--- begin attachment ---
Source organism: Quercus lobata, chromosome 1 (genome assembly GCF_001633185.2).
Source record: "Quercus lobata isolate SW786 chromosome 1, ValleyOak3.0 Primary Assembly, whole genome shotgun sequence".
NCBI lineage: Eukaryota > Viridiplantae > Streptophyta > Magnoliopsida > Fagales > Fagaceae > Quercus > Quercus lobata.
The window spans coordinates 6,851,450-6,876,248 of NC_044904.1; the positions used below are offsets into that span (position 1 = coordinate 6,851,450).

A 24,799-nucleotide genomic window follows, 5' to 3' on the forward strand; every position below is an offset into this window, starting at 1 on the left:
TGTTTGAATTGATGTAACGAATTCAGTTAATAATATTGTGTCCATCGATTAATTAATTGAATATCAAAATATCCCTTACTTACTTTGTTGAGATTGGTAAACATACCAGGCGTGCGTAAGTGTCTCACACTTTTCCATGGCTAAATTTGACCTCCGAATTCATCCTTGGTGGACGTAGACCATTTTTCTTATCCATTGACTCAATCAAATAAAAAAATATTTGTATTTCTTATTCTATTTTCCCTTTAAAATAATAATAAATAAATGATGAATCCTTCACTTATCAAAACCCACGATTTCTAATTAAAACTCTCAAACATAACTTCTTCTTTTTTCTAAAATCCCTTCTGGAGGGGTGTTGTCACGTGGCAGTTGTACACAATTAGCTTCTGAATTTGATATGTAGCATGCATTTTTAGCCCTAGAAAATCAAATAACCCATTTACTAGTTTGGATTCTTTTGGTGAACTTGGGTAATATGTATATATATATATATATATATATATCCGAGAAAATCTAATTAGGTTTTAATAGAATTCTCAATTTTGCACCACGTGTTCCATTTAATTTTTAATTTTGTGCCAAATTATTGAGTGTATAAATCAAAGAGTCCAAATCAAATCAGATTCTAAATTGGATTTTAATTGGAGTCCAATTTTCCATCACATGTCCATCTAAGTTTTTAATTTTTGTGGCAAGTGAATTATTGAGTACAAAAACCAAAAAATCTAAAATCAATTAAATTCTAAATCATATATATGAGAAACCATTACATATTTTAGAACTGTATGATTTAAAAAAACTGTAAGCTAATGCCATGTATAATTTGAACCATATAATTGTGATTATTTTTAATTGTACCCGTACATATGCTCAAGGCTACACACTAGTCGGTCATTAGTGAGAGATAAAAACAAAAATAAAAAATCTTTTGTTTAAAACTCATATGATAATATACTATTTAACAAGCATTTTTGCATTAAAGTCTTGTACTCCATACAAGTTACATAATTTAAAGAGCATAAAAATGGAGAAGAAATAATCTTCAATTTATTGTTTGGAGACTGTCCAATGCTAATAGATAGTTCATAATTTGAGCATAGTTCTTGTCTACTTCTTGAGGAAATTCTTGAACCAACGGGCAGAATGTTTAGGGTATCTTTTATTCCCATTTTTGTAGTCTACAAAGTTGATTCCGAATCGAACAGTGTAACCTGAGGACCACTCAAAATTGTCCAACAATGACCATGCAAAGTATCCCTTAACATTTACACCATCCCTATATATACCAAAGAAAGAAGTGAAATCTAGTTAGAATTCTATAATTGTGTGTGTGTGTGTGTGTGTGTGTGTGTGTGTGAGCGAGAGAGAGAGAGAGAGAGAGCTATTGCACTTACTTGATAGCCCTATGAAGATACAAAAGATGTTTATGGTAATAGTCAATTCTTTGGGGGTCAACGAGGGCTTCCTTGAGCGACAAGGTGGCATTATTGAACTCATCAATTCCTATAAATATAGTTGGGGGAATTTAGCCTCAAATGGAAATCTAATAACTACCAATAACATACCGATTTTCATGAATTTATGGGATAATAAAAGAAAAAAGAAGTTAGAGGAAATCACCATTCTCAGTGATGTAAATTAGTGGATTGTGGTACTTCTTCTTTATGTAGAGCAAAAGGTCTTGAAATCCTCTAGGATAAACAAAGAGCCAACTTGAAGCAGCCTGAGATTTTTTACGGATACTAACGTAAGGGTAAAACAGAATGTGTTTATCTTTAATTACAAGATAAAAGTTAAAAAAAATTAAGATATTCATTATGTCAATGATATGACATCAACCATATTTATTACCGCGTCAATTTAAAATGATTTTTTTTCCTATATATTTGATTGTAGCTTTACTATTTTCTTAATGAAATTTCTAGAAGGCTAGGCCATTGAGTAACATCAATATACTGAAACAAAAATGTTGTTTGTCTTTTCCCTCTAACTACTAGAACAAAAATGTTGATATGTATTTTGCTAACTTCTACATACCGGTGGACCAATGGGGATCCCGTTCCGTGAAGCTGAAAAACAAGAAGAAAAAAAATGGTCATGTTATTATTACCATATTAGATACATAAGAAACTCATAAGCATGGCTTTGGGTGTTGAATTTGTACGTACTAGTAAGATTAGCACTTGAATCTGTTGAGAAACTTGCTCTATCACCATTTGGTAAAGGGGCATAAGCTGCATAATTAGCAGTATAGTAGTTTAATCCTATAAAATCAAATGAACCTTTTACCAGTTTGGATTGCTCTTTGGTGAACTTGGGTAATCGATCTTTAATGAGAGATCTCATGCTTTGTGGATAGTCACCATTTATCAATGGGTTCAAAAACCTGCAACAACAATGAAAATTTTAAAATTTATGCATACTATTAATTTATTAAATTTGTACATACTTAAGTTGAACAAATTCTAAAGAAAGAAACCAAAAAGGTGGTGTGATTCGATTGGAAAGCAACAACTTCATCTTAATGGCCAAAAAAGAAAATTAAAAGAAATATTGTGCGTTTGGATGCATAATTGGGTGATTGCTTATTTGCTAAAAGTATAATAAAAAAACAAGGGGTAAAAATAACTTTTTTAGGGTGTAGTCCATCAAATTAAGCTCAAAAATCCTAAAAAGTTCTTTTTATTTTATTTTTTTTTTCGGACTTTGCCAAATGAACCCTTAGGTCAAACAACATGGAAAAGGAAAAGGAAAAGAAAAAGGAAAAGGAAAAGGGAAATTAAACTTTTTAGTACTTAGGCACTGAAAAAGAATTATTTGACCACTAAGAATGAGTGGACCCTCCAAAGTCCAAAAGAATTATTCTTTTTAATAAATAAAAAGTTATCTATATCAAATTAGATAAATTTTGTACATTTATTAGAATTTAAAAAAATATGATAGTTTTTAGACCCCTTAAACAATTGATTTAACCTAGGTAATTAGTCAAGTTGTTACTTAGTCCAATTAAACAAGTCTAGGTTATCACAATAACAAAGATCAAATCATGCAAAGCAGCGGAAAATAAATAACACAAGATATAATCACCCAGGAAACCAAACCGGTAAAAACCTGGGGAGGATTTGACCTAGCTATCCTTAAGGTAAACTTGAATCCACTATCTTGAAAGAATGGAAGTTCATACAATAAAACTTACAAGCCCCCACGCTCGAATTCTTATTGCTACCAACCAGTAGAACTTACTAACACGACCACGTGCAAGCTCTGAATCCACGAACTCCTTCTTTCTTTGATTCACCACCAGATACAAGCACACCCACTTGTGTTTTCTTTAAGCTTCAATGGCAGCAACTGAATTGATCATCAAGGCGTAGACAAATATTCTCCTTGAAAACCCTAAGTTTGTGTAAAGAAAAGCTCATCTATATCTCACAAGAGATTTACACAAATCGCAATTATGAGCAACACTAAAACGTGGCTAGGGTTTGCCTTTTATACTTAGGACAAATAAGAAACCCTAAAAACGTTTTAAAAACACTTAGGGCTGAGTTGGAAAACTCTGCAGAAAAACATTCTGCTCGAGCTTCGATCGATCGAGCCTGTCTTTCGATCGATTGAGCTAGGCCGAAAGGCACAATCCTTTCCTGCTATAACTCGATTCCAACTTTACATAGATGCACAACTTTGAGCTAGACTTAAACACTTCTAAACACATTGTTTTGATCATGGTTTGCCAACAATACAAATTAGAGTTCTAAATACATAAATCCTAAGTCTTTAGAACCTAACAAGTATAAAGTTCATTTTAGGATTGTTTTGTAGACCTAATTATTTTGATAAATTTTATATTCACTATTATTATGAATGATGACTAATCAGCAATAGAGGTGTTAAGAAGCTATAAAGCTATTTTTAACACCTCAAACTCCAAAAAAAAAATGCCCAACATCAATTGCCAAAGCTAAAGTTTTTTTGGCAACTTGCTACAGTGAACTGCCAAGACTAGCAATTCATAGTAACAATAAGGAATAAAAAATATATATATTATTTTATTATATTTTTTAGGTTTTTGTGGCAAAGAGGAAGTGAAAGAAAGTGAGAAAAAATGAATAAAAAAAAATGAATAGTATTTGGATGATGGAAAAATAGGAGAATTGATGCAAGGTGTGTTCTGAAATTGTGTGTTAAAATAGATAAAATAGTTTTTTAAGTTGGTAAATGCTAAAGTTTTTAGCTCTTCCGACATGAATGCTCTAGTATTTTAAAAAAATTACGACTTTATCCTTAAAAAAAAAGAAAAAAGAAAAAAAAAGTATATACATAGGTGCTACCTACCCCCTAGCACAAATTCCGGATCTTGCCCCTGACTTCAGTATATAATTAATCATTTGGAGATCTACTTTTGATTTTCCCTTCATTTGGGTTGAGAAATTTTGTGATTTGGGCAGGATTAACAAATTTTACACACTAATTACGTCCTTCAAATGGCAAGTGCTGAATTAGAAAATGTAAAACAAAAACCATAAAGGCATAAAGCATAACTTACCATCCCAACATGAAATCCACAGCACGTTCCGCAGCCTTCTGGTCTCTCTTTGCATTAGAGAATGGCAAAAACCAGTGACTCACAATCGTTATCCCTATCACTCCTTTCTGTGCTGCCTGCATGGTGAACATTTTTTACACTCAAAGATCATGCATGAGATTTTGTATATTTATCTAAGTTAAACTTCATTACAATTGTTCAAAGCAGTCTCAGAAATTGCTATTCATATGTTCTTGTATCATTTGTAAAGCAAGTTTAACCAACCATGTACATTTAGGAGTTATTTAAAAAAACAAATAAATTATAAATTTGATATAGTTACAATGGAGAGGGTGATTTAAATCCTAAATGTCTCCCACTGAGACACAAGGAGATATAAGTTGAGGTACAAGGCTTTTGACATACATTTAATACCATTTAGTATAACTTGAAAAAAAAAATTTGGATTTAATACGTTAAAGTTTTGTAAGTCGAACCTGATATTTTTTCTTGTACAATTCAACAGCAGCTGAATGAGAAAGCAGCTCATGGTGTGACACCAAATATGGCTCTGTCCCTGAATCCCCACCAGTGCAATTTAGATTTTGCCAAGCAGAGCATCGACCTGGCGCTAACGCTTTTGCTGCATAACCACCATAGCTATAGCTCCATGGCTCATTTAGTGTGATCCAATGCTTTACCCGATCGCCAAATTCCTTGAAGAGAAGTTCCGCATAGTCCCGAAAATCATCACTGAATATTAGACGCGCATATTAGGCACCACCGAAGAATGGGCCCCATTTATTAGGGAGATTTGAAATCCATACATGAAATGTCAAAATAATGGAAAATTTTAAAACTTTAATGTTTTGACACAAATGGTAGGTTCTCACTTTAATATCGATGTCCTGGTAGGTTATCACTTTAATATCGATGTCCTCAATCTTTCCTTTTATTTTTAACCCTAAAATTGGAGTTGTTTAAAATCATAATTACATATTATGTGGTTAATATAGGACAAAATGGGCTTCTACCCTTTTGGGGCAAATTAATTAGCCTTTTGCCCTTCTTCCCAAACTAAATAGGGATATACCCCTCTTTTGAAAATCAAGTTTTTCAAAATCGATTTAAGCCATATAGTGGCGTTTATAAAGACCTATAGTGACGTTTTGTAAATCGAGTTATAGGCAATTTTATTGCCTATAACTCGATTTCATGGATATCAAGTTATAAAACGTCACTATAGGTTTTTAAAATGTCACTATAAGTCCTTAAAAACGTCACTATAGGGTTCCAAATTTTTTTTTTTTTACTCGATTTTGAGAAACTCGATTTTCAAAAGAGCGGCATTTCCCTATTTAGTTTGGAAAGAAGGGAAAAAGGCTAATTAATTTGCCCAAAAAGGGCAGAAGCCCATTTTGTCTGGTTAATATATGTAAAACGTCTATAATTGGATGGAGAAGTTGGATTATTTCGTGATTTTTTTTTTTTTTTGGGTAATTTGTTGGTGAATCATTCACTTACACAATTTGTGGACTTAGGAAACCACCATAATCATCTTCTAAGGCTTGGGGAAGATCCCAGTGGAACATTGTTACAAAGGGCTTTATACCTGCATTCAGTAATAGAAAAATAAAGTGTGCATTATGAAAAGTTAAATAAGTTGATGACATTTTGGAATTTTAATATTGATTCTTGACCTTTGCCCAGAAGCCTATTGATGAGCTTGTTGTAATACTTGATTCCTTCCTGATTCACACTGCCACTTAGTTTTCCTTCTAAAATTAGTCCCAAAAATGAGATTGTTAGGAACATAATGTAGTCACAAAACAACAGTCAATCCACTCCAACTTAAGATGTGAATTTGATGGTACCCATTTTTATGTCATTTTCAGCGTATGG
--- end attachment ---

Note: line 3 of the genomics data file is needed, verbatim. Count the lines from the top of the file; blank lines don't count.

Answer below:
NCBI lineage: Eukaryota > Viridiplantae > Streptophyta > Magnoliopsida > Fagales > Fagaceae > Quercus > Quercus lobata.